". . . Jake joined 830 Wyvern
Squadron late in its time at RNAS Ford, Nr Arundel, Sussex,
and sadly I never really got to know him although we all
shared the same common aircrew room. I remember him as a
relatively tall blond hair Lieutenant who always had a smile
for everybody, but sadly I never knew him personally. I
believe that he, like me, had come up through the
Upper-yardman (Air) scheme - i.e. we were serving on the
lower deck and volunteered for aircrew duties/commissions.
Jake may have been an ex-Artificer, he certainly gave me
that impression, but I can't be sure, because he may have
joined as a short service aviation officer. His family will
know that history.
Jake was a fine
officer and everybody liked and was impressed by him. It
always seems that the best are taken from us too soon in
Extract from FLIGHT 9th March 1956
Wyverns of Nos. 830 and
831 Squadrons, Fleet Air
Work-up at Ford
TWO squadrons of Wyvern strike aircraft arc now working up at
Royal Naval Air Station Ford, in Sussex, preparatory to going
aboard H.M.S. Eagle in April for a tour of duty in the
Mediterranean. They are Nos. 830 and 831, both of which were
reformed last November for the first time since World War 2.
HMS Eagle in 1956
Preparations for carrier flying are going well, and many and
various types of operation have already been practised. The
pilots, most of whom had not flown Wyverns before, and some of
whom have never previously served with an operational squadron,
have taken a liking to the Westland product, as well they might,
for the Wyvern is something of an achievement. Certainly, it is
unique in being the only turboprop strike aircraft to go into
service with any navy and represents a tremendous development
effort on the part of both airframe and engine manufacturers. It
has now proved itself during three years of Naval service. The
ground crews of the two new squadrons are now getting the feel
of servicing the aircraft; and, for a recent Flight visit
to Ford, the units put up a formation of twelve Wyverns for
Not satisfied with this, they then each got a further division
of four aircraft into the air for other pictures. One aircraft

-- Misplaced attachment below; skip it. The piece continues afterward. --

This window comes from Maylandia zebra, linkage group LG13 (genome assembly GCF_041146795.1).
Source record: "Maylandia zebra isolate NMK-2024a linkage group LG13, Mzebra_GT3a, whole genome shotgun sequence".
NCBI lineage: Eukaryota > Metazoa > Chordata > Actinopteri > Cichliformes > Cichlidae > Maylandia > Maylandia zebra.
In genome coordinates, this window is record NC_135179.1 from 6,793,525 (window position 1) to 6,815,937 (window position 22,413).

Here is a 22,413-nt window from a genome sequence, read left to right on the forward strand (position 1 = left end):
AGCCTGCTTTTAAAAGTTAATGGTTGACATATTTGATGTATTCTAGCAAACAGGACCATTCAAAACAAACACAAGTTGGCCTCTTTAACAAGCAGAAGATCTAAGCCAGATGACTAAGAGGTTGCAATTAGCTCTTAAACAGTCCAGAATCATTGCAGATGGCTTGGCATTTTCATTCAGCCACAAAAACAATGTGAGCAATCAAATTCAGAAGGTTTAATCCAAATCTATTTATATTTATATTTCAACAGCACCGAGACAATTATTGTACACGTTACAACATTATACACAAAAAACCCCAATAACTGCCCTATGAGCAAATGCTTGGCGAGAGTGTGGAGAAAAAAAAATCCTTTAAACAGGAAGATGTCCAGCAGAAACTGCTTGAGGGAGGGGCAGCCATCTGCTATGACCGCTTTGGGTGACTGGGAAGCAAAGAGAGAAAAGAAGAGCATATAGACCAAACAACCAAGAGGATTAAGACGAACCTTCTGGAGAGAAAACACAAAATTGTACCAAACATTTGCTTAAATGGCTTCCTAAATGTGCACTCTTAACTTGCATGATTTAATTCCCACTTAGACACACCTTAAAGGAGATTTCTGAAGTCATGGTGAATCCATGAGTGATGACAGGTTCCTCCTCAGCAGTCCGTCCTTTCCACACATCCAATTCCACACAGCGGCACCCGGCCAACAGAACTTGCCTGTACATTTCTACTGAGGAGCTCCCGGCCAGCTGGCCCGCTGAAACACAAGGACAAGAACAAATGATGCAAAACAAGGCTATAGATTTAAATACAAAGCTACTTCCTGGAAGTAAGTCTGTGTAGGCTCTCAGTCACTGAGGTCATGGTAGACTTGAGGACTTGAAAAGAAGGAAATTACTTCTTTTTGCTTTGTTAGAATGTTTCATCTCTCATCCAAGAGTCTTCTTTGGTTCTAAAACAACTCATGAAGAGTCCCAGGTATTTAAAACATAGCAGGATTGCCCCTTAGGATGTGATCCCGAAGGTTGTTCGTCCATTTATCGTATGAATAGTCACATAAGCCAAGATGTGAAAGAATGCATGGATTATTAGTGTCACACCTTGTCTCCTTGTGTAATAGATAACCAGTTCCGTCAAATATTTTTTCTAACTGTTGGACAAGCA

was also armed-up with 16 rockets and flown for the camera. That
the pilots of the Wyverns and of the Vampire trainers which were
used by the cameraman did their work well is shown by the
pictures accompanying this article. No. 830 Sqn, incidentally,
are wondering what their early history was, since they know only
that they were first formed in Malta in 1942 and largely manned
by New Zealand personnel. The squadron badge in fact
commemorates the connection with the islan by the inclusion of
the Maltese cross. The unit was disbanded at the end of World
War 2, probably while still overseasórecords appear to have been
lost. No. 831 Sqn. is more fortunate; a complete historical
record of its war-time career is available.
No. 830's Commanding Officer and senior pilot are, respectively,
Lt-Cdr. C. V. Howard and Lt-Cdr. W. H. Cowling and the air
engineer officer is Lt. J. H. Dunphy.
The CO. and the senior pilot each led a division in the large
formation depicted [on page 266]
and were accompanied by Sub-Lt. P. A. McKern, Sub-Lt. J. Webster
and Sub-Lt. R. King. One aircraft went u/s. and was replaced by
a machine from No. 831, flown by Sub-Lt. R. E. Sandison. No.
830's second formation was flown by Lt. G. W. Barras, Sub-Lt. A.
C. Parsons, Lt. J. P. Smith
and Sub-Lt. B. Scott. No. 831 Squadron's contribution
to the "Balbo" was led by the CO., Lt-Cdr. S. C. Farquhar, and
the senior pilot, Lt-Cdr. W. A. Tofts. They were accompanied by
Sub-Lt. M. J. Doust, Lt. A. Gray, Lt. R. C. Hunt and Lt. P.
Wheatley. This squadron's second formation was led by the CO.
and included Lt. Doust, Sub-Lt. A. M. Steers and Lt. J. T.
Spafford. The rocket-armed aircraft was flown by Lt. Wheatley.
No. 831's air engineer officer is Lt. A. J. Bastick.